Black Caps coach Gary Stead believes the coaching role with the national side does need to be split, but whether he'll be a part of it in the future is unsure.
Monday's innings and 58-run win over Sri Lanka at the Basin Reserve is the sides last test until November, while Stead's contract will end after the World Cup in India October and November.
Since taking over from Mike Hesson in 2018 Stead has looked after the test, ODI and T20 squads, while some other countries have now employed different coaches for the red ball and white balls sides.
"I think it is time to split off and look at it," he said.
"I think the modern game is becoming very tough for players and coaches to try and sustain and New Zealand Cricket and I are definitely talking about that option.
If the coaching role were to be split there is little doubt what format Stead favours.
"Deep down I am a traditionalist and I love test cricket and what that brings, but there is something exciting about the short form game as well, you get results and have to make decisions quickly and that is also exciting and like the players coaches also enjoy having the mixture as well at different times.
So was the second test win over Sri Lanka his last?
"Not sure actually, I guess we'll have to wait and see how that evolves with time and where New Zealand Cricket and I get to with discussions, it's too early to know.
"I love it, they're great guys to work with.
"It's exciting to go out there and test yourself against other players and other coaches who are the best in the world so that's always a good challenge."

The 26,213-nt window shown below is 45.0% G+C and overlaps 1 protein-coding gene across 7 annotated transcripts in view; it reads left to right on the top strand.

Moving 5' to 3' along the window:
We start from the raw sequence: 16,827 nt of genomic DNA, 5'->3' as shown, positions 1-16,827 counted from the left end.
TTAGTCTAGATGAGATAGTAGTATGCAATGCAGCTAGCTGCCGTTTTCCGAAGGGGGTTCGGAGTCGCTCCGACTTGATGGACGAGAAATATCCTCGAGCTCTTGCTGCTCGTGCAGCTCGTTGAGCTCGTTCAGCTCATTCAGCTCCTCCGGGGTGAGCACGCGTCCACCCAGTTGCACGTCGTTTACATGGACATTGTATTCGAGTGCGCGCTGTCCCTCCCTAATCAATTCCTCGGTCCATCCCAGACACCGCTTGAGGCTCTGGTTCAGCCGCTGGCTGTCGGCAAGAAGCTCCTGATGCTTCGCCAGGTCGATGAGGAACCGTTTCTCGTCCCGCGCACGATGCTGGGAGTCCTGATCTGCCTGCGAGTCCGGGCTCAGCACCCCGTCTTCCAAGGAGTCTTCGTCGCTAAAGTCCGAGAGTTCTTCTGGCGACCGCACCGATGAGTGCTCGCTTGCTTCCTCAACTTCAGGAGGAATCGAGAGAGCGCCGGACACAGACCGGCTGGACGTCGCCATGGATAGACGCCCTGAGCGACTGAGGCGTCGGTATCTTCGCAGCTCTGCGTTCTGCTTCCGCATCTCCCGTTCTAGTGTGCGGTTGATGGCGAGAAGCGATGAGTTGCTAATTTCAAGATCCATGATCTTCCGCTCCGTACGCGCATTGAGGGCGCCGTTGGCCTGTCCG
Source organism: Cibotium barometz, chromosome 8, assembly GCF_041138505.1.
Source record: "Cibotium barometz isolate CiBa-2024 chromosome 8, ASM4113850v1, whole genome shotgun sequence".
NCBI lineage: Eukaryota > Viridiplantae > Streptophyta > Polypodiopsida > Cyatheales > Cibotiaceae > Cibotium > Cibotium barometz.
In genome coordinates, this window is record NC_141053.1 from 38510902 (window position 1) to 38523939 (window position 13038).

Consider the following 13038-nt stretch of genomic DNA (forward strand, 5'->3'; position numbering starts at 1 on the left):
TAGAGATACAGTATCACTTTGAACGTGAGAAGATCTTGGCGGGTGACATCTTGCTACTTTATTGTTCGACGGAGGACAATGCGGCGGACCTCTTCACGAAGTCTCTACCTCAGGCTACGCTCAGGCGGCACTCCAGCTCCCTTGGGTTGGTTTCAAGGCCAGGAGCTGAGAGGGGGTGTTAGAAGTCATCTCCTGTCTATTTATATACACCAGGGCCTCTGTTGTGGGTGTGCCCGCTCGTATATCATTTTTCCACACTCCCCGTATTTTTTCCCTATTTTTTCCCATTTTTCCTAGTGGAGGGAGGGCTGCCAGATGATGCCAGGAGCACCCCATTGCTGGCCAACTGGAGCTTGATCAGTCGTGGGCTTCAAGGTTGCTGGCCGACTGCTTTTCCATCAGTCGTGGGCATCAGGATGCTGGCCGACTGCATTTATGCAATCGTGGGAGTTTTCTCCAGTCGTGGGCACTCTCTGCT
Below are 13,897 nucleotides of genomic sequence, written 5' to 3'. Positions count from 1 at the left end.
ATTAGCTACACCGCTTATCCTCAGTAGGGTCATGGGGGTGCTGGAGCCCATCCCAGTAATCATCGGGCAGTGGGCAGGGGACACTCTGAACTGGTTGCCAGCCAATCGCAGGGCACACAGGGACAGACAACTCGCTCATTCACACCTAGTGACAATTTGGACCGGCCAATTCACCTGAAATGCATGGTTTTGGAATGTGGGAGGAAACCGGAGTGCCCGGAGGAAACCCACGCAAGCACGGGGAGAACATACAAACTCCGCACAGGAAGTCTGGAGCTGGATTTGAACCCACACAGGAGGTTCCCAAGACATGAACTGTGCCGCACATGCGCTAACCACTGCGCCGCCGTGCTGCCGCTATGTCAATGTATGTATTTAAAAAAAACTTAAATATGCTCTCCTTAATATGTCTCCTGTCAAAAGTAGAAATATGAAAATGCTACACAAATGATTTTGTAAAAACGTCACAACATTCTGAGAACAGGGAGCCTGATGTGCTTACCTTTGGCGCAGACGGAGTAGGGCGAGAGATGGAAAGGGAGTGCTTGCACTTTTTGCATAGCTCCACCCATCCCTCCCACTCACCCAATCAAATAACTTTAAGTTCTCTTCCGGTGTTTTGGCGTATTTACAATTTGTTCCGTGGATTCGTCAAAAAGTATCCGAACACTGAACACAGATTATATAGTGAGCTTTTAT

The 51-year-old doesn't believe a coach has to have a finite term based around a Test Championship cycle.
"In all different positions you look and see what is the turnover of the team looks like and if you look at the World Test Championship (final) for example, I think we're five players down from that in two years.
"So things happen fast and it's easy at times to think there hasn't been change but one new person comes into the team and it creates a different shift in the environment and you're always adjusting to those things."
In his time Stead has taken the side to the 2019 World Cup final and victory in the World Test Championship.
So would he be content if he has coached in his last test?
"If that happens it happens, everyone's shelf life comes to an end at some stage so if it's deemed that I can't offer anything more to the team then I walk away a happy man still."